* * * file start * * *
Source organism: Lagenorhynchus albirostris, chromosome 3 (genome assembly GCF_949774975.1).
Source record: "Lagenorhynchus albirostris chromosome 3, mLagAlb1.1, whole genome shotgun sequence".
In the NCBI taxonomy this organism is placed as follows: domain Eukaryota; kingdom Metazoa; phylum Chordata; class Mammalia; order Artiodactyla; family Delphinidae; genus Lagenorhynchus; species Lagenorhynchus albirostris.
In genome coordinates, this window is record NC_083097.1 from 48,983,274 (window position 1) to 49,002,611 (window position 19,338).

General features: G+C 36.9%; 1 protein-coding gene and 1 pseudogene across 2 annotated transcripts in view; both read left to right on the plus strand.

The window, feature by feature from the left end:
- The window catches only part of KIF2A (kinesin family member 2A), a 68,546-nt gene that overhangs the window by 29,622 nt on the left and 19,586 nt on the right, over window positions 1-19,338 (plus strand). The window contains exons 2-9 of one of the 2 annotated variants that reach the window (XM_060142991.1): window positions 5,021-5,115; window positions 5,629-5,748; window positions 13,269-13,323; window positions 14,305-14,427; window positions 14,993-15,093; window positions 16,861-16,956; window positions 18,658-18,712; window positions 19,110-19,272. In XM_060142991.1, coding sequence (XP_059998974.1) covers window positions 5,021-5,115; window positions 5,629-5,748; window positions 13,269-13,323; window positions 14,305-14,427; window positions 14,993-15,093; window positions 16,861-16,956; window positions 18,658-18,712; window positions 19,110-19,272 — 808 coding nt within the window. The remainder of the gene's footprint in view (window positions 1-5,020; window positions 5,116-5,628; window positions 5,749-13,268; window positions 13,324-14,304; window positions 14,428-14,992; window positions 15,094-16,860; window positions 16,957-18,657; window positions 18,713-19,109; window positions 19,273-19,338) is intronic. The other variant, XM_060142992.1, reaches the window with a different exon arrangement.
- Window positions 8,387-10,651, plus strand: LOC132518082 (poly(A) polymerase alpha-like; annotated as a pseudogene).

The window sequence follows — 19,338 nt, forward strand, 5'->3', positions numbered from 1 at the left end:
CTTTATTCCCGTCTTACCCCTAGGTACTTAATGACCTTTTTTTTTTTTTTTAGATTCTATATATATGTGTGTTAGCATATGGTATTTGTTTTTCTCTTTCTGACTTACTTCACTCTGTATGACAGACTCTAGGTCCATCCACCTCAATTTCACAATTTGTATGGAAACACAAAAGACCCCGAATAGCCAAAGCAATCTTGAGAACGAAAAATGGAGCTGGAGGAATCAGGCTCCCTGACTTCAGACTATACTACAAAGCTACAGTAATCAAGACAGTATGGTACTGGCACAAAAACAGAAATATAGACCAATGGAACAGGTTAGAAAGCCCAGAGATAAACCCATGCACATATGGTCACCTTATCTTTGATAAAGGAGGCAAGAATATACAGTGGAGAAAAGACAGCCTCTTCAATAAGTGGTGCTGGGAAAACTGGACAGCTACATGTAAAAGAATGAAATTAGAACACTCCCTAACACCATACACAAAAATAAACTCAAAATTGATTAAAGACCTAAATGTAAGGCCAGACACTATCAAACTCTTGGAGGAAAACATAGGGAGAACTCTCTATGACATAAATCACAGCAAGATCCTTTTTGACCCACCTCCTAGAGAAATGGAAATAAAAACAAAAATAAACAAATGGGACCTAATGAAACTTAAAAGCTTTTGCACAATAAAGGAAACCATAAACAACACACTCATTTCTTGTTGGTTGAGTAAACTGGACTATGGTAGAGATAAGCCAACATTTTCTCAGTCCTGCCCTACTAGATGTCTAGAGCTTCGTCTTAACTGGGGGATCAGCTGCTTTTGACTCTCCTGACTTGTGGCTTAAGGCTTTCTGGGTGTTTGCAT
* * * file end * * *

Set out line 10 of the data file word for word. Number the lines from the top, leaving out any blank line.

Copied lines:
CTTTATTCCCGTCTTACCCCTAGGTACTTAATGACCTTTTTTTTTTTTTTTAGATTCTATATATATGTGTGTTAGCATATGGTATTTGTTTTTCTCTTTCTGACTTACTTCACTCTGTATGACAGACTCTAGGTCCATCCACCTCAATTTCACAATTTGTATGGAAACACAAAAGACCCCGAATAGCCAAAGCAATCTTGAGAACGAAAAATGGAGCTGGAGGAATCAGGCTCCCTGACTTCAGACTATACTACAAAGCTACAGTAATCAAGACAGTATGGTACTGGCACAAAAACAGAAATATAGACCAATGGAACAGGTTAGAAAGCCCAGAGATAAACCCATGCACATATGGTCACCTTATCTTTGATAAAGGAGGCAAGAATATACAGTGGAGAAAAGACAGCCTCTTCAATAAGTGGTGCTGGGAAAACTGGACAGCTACATGTAAAAGAATGAAATTAGAACACTCCCTAACACCATACACAAAAATAAACTCAAAATTGATTAAAGACCTAAATGTAAGGCCAGACACTATCAAACTCTTGGAGGAAAACATAGGGAGAACTCTCTATGACATAAATCACAGCAAGATCCTTTTTGACCCACCTCCTAGAGAAATGGAAATAAAAACAAAAATAAACAAATGGGACCTAATGAAACTTAAAAGCTTTTGCACAATAAAGGAAACCATAAACAACACACTCATTTCTTGTTGGTTGAGTAAACTGGACTATGGTAGAGATAAGCCAACATTTTCTCAGTCCTGCCCTACTAGATGTCTAGAGCTTCGTCTTAACTGGGGGATCAGCTGCTTTTGACTCTCCTGACTTGTGGCTTAAGGCTTTCTGGGTGTTTGCAT